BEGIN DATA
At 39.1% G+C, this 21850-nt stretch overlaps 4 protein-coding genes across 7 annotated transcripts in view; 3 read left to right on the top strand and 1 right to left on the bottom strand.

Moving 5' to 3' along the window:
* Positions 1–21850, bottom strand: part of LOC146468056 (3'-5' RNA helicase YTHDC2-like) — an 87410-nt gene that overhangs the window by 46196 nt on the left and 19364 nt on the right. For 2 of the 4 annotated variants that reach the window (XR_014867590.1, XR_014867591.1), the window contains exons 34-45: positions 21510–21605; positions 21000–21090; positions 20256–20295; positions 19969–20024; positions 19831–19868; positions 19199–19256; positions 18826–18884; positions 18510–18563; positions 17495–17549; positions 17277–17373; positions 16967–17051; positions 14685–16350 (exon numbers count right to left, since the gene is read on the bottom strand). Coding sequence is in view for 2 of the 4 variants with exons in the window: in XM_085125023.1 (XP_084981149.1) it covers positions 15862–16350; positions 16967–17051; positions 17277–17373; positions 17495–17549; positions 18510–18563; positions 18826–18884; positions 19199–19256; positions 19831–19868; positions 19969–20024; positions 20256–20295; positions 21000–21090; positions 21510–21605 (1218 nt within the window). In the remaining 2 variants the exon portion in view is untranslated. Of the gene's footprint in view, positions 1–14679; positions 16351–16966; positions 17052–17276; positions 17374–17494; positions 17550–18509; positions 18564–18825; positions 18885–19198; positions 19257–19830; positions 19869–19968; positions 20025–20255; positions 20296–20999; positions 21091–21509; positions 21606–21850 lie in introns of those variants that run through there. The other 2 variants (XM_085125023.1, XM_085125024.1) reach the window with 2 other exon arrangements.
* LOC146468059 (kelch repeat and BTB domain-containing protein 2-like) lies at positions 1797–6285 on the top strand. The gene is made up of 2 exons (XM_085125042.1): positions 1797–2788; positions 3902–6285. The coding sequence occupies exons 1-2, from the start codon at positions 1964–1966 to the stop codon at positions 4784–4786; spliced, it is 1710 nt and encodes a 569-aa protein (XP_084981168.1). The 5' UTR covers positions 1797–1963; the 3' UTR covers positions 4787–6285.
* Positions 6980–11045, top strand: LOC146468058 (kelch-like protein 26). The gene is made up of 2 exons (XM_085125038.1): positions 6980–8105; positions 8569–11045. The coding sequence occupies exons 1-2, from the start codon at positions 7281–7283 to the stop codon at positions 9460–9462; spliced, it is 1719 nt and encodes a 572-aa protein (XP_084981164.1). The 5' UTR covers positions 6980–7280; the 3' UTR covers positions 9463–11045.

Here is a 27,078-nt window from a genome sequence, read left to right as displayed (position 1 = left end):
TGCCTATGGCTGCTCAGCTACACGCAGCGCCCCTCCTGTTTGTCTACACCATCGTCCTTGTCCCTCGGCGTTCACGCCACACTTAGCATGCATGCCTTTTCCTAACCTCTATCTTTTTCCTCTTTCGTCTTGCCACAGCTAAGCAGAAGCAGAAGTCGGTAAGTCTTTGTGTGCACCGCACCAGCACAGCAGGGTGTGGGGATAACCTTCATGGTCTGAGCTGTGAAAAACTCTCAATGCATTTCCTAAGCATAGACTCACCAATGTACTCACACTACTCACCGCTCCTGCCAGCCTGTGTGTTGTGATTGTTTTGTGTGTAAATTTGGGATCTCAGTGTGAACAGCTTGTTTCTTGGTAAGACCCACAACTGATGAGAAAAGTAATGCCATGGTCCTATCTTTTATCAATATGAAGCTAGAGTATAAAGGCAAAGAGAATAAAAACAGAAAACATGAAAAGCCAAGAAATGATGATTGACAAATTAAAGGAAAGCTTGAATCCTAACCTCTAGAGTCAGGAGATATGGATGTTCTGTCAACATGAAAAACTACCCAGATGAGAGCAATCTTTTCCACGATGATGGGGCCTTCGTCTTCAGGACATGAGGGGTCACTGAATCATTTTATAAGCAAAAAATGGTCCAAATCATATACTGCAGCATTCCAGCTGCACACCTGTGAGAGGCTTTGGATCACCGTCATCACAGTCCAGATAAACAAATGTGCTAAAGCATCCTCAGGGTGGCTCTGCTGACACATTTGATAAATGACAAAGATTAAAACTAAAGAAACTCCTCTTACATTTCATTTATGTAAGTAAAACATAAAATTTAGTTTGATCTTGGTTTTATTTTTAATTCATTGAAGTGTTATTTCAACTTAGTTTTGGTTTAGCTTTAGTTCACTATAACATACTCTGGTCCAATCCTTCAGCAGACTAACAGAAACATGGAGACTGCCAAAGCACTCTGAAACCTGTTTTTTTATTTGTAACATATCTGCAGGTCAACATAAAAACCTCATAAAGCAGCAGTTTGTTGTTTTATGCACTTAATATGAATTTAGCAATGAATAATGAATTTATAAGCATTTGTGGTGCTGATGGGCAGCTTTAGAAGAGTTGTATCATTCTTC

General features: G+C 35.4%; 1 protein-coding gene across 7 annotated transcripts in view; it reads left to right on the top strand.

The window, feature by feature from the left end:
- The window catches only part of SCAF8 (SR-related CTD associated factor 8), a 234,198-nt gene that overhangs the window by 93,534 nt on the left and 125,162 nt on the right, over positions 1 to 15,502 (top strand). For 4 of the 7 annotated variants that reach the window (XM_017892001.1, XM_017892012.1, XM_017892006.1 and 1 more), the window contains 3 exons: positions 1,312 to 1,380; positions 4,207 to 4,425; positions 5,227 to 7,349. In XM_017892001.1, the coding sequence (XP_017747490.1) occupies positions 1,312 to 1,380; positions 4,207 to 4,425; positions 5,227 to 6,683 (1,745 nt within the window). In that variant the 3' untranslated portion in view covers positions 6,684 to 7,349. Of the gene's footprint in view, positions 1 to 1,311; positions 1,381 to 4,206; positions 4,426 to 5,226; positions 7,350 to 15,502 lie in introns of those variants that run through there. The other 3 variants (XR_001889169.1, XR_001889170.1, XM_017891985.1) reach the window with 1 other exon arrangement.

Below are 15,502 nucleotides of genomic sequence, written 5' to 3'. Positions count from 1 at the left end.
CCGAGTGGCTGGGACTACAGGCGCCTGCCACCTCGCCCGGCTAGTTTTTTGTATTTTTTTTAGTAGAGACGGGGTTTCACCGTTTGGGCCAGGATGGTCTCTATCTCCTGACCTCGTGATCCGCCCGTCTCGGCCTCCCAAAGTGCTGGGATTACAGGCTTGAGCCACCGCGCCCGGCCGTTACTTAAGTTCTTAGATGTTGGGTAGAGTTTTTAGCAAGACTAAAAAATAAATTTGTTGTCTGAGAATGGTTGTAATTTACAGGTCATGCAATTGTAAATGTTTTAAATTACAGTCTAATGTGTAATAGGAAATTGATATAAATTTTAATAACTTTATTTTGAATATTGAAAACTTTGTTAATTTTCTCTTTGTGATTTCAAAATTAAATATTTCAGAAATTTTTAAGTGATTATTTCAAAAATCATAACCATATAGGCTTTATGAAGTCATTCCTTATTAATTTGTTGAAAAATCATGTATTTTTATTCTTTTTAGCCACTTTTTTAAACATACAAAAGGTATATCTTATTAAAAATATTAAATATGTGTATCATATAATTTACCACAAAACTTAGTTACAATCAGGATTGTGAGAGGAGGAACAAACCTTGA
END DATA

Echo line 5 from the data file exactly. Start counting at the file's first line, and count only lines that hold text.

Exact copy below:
* Positions 6980–11045, top strand: LOC146468058 (kelch-like protein 26). The gene is made up of 2 exons (XM_085125038.1): positions 6980–8105; positions 8569–11045. The coding sequence occupies exons 1-2, from the start codon at positions 7281–7283 to the stop codon at positions 9460–9462; spliced, it is 1719 nt and encodes a 572-aa protein (XP_084981164.1). The 5' UTR covers positions 6980–7280; the 3' UTR covers positions 9463–11045.